Well, now that 'border crossing' is a well-established practice within the Anglican Communion, I can't see why TEC couldn't send missionaries to England and consecrate bishops for new dioceses made up of congregations commited to a progressive vision of Anglicanism and wanting to stay in full communion with TEC. Does Jeffrey John still want to be a bishop? Rev L, feeling a call to the episcopate yourself? ;-)

What's sauce for the goose... as they say.

Posted by: WilliamK on Friday, 26 June 2009 at 10:31pm BST

Nice thought WilliamK ! But I can't say am aware of any such calll ! ; - ) Just thought it'd be good to be an ordinary member of TEC really. But my sexuality (openly-gay) and spirituality (meditate / practice Mindfulness, have a Zen teacher, and practice a simple moral code involving no alcohol, or meat etc and consort with Friends) must rule me out anyway, (if the so-called 'Buddhist-bishop' nonsense was anything to go by).

Thanks though,

Rev L.

Rev L

Posted by: Rev L Roberts on Saturday, 27 June 2009 at 5:42pm BST

Bishops? Many are called, but few are chosen.

Posted by: Kurt on Sunday, 28 June 2009 at 4:02pm BST

"TEC is discussing communion with the Moravians."

The Moravians on the Labrador have been under the pastoral oversight of the Anglican Bishop of Eastern Newfoundland and Labrador for a number of years.

"a simple moral code involving no alcohol, or meat etc"

What does avoidance of meat have to do with morality?

Posted by: Ford Elms on Monday, 29 June 2009 at 2:02pm BST

"a simple moral code involving no alcohol, or meat etc"

What does avoidance of meat have to do with morality?

Posted by: Ford Elms on Monday, 29 June 2009 at 2:02pm BST

A remarkable question to ask !

http://www.mbcru.com/Texas%20Tech%

20Mypage/Conservation%20Biology/Assignment%202/deSilvaBuddhistEcol.pdf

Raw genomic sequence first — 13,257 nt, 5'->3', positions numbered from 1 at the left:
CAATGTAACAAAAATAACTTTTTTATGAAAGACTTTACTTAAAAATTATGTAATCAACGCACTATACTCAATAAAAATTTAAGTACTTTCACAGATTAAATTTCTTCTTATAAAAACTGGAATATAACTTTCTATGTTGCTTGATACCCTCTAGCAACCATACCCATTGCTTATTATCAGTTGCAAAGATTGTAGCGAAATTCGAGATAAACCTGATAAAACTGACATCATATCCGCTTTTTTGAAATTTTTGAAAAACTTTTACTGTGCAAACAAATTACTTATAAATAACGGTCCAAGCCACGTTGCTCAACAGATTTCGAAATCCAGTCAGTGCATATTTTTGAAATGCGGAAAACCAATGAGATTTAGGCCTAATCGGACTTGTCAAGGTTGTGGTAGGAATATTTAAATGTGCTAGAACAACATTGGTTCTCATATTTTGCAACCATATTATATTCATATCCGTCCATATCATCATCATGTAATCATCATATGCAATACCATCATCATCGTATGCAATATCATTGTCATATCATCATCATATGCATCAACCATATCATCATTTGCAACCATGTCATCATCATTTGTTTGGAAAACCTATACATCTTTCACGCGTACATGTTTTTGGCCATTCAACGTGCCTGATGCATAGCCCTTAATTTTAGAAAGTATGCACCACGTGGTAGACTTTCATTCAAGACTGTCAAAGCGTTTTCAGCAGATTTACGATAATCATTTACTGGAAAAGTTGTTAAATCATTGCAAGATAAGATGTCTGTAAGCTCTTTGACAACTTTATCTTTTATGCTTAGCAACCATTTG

http://www.jstor.org/pss/3749877

Posted by: Rev L Roberts on Wednesday, 1 July 2009 at 12:51am BST

"A remarkable question to ask !"

No, not at all. Are you suggesting that Jesus and the vast majority of Christians down through the ages were immoral? I can only read one page of your second link at the present, and can't read the first one at all. But I will. I will also give you some insight about where I am coming from. As a Newfoundlander, I have been a target, for most of my life, of an evil, vicious, self-serving campaign of slander, lies, and propaganda by the amoral narcissists of the animal rights industry. This has coloured my reaction to environmental issues, even valid ones like global warming. If you profess Jainism or Buddhism, fine. But even Buddhism doesn't completely avoid the eating of meat. There is nothing wrong with eating animals. There is a lot wrong with torturing them to death. There is, I think, a lot wrong with modern agribusiness. But having a chicken for your dinner is morally neutral. Sorry to have implied you are a narcissist. Many people get sucked in by the arguments about "cruelty" and mistake the pang of regret we naturally, and rightfully, feel at the death of an animal for some kind of moral imperative. This is especially easy if they have grown up in a society where animals are cute little playthings in petting zoos and on TV, while meat springs sui generis from a styrofoam tray. But we ought to have some appreciation for the enormity of taking another life so we can survive. That's the way it ought to be. But that normal situation is no reason for us to claim killing an animal is wrong, nor that eating meat, or wearing fur for that matter, is wrong, and certainly not that the people who do these things are somehow immoral. We aren't. And I take just as much offence at your suggestion that I am immoral because I eat meat as I do at the claims of the Consevos that I am immoral because I am gay. I also suspect that each of these statements has similar motivations.

Posted by: Ford Elms on Thursday, 2 July 2009 at 5:04pm BST